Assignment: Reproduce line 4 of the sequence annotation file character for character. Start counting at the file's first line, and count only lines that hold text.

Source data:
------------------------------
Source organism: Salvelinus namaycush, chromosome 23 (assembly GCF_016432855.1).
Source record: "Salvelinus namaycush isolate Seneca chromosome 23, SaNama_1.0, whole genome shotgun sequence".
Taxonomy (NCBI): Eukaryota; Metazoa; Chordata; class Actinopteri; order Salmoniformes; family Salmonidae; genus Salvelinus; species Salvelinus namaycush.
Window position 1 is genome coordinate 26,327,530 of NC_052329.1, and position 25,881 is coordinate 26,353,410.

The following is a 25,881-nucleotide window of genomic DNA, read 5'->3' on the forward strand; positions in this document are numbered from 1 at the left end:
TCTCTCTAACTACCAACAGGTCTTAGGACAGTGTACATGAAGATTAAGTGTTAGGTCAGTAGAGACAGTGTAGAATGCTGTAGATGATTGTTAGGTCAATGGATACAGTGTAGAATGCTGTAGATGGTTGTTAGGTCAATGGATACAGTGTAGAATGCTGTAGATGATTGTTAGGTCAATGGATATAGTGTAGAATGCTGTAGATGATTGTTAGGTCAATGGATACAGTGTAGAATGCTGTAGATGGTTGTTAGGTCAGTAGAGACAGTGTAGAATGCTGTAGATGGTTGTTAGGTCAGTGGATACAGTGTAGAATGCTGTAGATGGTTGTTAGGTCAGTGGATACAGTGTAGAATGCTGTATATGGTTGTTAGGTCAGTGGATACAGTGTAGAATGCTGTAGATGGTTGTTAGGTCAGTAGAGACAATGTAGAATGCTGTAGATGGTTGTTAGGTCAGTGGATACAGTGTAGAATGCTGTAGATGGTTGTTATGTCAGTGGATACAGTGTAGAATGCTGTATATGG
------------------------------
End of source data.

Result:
Window position 1 is genome coordinate 26,327,530 of NC_052329.1, and position 25,881 is coordinate 26,353,410.